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Data centres power modern society. With 8,800 data centres globally, these facilities power everything from governments to small businesses.
One sector that has increasingly shifted to data centre managed services is the education sector. As universities continue to embrace and incorporate new technologies into their setups, data centres have become a central part of that shift.
In this guide, we will discuss how data centre managed services work and the benefits they provide for the higher education sector.

How do data centre managed services work with the education sector?

Universities often operate in-house data centres to manage their cyber assets. The problem is that most universities have built their data centres over time using an ad-hoc strategy. These facilities often contain critical IT assets, but are powered by antiquated hardware and software.
Achieving high-performance computing is often out of reach for most higher education facilities, limiting their capacity and compromising data security. As researchers and academics generate astounding amounts of data, switching to a managed data centre provides access to advances like:

Machine learning
Artificial intelligence
High-performance computer systems

With the data centre services market projected to increase to $105.6 billion globally by 2026, higher education facilities can tackle logistical, performance and budgetary concerns by outsourcing the challenges of running an on-premises data centre while accessing state-of-the-art infrastructure.

What is the importance of data centre management in universities?

IT spending on data centres has never been higher. By the end of 2023, projections reveal that $222 billion will be spent globally on these services. Universities often spend millions on maintaining and managing their data centres.
Unfortunately, this is something that cannot be avoided. As academics perform their research and utilise increasingly complex programs as an alternative to “wet labs,” management becomes more difficult.
So, what’s the importance of data centre management for higher education?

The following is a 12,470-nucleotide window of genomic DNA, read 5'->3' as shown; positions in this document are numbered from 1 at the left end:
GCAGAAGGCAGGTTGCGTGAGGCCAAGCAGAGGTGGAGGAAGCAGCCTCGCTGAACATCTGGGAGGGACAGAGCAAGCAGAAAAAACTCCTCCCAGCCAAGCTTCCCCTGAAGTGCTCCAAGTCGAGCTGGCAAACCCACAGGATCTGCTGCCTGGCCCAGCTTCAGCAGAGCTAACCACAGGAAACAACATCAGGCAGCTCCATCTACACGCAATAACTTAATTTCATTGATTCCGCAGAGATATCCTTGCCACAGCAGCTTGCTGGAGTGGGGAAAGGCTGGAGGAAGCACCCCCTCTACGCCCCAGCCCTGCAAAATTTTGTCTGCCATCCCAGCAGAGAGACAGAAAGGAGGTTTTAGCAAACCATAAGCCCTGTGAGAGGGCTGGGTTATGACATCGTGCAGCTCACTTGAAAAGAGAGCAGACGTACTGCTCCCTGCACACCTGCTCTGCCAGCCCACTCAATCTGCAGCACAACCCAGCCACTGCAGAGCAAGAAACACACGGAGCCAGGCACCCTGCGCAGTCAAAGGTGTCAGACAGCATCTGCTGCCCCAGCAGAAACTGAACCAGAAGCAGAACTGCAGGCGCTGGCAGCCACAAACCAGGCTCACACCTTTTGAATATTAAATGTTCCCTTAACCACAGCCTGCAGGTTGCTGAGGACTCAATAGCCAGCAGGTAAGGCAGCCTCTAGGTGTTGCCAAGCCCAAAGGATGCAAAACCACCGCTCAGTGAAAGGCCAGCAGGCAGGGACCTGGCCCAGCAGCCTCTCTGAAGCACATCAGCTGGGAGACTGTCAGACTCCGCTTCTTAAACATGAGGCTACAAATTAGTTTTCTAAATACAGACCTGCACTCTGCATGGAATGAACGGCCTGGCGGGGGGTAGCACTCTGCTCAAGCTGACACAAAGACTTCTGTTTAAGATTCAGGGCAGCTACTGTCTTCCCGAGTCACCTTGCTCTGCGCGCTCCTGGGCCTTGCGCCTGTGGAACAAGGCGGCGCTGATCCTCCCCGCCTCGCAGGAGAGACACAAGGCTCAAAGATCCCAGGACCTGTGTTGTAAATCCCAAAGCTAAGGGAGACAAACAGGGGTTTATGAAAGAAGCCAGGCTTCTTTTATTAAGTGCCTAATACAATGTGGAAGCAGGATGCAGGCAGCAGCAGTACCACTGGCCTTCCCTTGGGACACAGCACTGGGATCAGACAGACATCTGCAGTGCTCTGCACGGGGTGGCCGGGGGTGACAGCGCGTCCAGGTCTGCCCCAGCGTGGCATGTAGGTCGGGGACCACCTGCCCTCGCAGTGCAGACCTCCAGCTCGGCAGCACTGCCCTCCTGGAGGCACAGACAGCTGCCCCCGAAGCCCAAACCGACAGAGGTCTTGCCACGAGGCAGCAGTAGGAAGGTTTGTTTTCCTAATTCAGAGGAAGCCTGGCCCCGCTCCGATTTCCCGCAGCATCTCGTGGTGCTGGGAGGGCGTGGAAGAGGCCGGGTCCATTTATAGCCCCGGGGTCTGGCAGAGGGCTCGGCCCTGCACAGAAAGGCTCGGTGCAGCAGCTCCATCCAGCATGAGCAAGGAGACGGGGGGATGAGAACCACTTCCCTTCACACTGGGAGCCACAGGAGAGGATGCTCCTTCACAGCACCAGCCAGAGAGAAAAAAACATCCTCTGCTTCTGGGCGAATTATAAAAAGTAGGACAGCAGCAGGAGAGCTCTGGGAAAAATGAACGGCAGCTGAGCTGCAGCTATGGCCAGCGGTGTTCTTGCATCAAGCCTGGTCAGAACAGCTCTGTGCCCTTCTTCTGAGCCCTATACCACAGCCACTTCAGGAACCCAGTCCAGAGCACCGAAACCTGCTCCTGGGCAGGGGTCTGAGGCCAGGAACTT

Security – In 2022, the number of cyberattacks rose by 38%. This is the most significant aspect of data centre management universities must consider, requiring constant software and hardware updates to patch vulnerabilities.
Maintenance – Maintaining systems, including power and cabling infrastructures, is crucial for overcoming the physical challenges of operating a data centre.
Disaster Management – Universities rely on their data centres as backups for their disaster recovery program. Failure in this area can cost years of hard work and valuable academic study.
These are only three aspects that are vital to universities operating data centres, and this is also why outsourcing these functions to a dedicated managed data centre makes sense. It can save thousands every year on management while also producing better results.

The challenges of data centre management for higher education

Higher education must deal with various challenges while managing on-site data centres. Unfortunately, these are the same challenges large-scale data centres face, meaning that there’s no way around them.
Some of the problems a higher education facility may encounter while managing a data centre include the following.

Maintaining Uptime

Availability and uptime are critical to a data centre that does its job. If you continue to rely on spreadsheets for managing server information, you know how much of an issue maintaining accurate and complete information is.

This is a particular problem when dealing with unplanned downtime requiring troubleshooting or mapping out the power chain.

Utilisation of Capacity

Space, power and cooling are the three factors that allow a data centre to function. Creating an efficient data centre often means working with severe limitations in these three areas.

With the help of managed data centre services, you can shift this burden to a dedicated facility.

Reducing Operating Expenses

Operating expenses are a constant headache for facilities running even small data centres. By design, these installations consume vast amounts of energy.

Moreover, universities must budget for upgrading software, getting the latest hardware, and replacing broken components. You may also need to employ a dedicated team to run it all.

With 25% of English universities reporting a budget deficit in 2018, controlling costs is a massive problem for higher education institutions.

Achieving Zero Days

A “Zero Day” means that your data centre was not attacked. While you cannot guarantee one of these days, you can ensure that your servers aren’t breached due to a cyberattack.

Most of your time managing your data centre will be spent obsessing over security, and with so many potential physical and virtual entry points, it typically necessitates employing a dedicated cybersecurity team.